Remembering his former CO as a fun-loving family man with a great sense of humour and a love for music who wore his accomplishments lightly on his shoulders and drove around in his Mercedes Benz, Ranganathan recollects that from early November 1971 onwards, Gautam made it a point to engage with all his aircrew on issues such as courage, bravery and fear. Everyone in the Black Cobras knew who would be the one to fly the riskiest missions and that leadership under fire would never be an issue.

Dutta recollects that Gautam and he were an inseparable pilot-navigator pair as they initially undertook night bombing missions in the western sector over Mianwali airfield and the Raiwind railway marshalling yard near Lahore. Three-four aircraft would get airborne from Gorakhpur, land at Ambala to refuel and arm before striking targets and returning to Gorakhpur in the wee hours of the morning. All the missions faced a hostile reception over the target area as the sky would be invariably lit up with ack-ack fire, and it was a combination of skill and luck that the squadron suffered no losses in the western sector. Shifting focus to the east once the IAF had achieved air superiority, 16 Squadron commenced its attacks on targets in Chittagong, Khulna and the military cantonment on the outskirts of Dacca. The squadron got hit on the last day of the war when they lost the effervescent Flight Lieutenant Brian Wilson and his navigator Flight Lieutenant Mehta over Dacca in a day raid over Kurmitola.

Gautam and Dutta flew together on six long-distance and long-duration missions as the squadron clocked almost 70 operational missions during the war. Dutta particularly remembers a night mission to Mianwali where they dropped jelly-filled spike bombs that were innovative runway denial weapons. It was later confirmed by one of the Bengali pilots of the PAF based at Mianwali, who escaped to India via Afghanistan, that a PAF F-86 Sabre was destroyed while trying to scramble without realising that there was jelly and spikes on the runway. Dutta was awarded a Vir Chakra for being an ideal foil to Gautam, who himself was awarded a Bar to the Maha Vir Chakra for his inspirational leadership of the squadron and personal exploits of sustained courage and flying skill in war.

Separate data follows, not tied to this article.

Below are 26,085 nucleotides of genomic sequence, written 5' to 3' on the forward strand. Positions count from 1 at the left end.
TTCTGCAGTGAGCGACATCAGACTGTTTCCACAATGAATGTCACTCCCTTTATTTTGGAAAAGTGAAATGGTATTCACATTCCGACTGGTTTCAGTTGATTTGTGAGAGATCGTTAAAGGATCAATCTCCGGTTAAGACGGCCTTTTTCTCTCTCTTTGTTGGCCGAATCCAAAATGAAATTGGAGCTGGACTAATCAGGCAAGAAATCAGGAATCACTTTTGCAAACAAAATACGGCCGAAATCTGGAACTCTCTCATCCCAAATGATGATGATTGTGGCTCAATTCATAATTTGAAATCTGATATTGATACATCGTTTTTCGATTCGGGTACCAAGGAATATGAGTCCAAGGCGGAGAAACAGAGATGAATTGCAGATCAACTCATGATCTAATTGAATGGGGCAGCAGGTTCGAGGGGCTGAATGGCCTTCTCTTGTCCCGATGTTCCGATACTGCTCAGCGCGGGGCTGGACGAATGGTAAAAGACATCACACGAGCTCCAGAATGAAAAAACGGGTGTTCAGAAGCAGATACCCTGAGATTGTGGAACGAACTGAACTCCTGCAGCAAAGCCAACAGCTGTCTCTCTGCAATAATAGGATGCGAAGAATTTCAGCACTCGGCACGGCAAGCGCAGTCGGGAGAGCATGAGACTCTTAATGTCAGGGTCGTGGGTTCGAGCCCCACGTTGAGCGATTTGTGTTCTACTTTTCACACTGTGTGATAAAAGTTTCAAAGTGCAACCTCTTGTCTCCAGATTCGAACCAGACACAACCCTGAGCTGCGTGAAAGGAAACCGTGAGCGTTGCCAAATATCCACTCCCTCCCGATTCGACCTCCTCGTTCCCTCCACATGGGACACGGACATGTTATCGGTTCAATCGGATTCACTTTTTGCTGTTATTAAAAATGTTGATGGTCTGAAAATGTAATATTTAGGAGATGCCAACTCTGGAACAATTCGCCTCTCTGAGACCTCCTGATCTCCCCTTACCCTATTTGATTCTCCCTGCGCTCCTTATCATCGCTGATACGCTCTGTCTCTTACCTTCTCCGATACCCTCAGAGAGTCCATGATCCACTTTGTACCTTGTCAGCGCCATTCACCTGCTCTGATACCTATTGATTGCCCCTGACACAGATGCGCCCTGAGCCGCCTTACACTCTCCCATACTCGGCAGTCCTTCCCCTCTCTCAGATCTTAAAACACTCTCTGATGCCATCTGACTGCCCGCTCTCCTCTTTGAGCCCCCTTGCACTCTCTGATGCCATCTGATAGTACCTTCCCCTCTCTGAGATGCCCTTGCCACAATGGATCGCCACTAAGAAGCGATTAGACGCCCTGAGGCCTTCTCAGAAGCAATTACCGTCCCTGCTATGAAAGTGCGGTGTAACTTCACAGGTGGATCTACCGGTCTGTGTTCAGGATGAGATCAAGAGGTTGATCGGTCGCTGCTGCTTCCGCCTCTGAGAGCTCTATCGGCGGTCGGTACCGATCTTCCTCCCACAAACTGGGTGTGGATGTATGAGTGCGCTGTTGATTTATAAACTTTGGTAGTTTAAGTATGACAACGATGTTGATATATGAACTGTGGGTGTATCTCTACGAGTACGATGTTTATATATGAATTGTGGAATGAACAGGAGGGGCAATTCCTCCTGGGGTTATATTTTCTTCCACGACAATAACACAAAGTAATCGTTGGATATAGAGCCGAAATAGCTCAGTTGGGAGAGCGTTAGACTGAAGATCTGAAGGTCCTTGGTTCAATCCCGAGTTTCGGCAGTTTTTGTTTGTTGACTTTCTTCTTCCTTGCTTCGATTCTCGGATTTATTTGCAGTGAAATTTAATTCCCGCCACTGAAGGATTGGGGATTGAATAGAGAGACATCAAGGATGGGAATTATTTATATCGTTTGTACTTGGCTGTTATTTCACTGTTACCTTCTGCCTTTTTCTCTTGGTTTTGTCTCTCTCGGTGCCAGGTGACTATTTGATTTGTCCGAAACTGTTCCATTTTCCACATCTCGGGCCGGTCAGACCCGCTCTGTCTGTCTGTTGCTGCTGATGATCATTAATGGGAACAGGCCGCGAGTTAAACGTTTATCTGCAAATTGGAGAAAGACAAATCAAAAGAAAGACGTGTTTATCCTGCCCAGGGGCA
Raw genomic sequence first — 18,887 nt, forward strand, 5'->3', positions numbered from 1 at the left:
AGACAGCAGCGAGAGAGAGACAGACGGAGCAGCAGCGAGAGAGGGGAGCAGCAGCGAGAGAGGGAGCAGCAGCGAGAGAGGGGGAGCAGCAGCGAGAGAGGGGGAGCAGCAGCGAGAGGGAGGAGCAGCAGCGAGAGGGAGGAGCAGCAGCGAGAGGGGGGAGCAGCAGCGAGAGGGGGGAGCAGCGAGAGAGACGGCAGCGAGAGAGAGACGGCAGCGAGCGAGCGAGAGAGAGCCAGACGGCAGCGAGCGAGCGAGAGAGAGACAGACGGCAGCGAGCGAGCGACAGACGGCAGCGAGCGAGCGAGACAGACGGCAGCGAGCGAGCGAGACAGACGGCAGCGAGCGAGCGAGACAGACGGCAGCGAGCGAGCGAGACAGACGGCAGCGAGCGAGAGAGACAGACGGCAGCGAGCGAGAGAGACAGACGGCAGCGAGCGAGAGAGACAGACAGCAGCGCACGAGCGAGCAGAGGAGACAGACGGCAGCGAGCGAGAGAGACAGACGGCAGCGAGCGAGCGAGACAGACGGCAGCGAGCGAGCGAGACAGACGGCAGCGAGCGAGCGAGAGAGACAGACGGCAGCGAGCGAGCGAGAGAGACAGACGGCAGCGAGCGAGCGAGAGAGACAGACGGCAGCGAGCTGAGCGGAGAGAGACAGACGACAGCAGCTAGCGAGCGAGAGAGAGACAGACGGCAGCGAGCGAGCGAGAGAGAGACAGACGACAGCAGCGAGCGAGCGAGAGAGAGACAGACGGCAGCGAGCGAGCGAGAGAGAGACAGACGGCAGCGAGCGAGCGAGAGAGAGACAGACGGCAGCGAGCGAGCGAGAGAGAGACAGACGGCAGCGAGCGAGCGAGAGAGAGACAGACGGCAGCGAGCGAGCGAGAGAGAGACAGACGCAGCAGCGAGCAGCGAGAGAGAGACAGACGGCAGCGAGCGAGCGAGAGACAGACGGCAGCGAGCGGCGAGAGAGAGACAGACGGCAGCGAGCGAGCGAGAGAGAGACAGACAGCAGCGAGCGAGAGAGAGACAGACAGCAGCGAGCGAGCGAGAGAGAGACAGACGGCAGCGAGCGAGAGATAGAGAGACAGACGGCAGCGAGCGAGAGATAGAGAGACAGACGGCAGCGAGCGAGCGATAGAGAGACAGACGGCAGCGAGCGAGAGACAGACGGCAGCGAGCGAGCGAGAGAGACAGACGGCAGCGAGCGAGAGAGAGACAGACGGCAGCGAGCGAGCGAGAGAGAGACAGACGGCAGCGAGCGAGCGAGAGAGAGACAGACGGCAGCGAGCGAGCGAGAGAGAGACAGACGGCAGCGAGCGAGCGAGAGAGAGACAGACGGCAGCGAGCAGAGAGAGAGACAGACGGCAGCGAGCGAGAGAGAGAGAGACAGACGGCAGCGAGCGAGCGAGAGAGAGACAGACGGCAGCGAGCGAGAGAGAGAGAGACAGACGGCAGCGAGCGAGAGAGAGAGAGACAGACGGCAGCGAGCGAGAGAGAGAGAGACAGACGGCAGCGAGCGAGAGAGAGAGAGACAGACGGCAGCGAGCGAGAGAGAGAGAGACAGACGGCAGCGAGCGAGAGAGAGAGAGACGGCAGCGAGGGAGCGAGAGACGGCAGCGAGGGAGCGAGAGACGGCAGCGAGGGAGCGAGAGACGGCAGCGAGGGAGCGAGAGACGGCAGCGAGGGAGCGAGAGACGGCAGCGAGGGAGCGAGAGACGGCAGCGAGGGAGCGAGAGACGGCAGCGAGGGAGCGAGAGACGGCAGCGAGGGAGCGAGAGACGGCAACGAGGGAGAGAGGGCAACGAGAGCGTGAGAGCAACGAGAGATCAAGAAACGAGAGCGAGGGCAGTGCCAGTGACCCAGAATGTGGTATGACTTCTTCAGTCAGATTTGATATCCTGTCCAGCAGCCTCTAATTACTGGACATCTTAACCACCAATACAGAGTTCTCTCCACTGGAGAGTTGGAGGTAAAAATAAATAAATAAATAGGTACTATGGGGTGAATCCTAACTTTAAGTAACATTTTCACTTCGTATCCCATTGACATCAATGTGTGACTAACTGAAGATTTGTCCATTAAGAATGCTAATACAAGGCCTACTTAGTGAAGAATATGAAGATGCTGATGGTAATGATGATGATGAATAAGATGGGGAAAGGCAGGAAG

Moving to Pune as the Chief Operations Officer (OC Flying in those days) on promotion to Group Captain, Gautam flew both the MiG-21 and the Canberra there. Unfortunately, he perished in a MiG-21 crash on November 25, 1972, after his aircraft flamed out after take-off. A school located close to the Air Force station still commemorates that day with a silent prayer in remembrance of Gautam, as he is believed to have steered the stricken MiG-21 away from the school where it was directly headed for impact. In the process, he lost critical seconds that would have facilitated an ejection. Gautam’s courage and selflessness had followed him from the war zone and he will remain an inspiration for future generations of the IAF.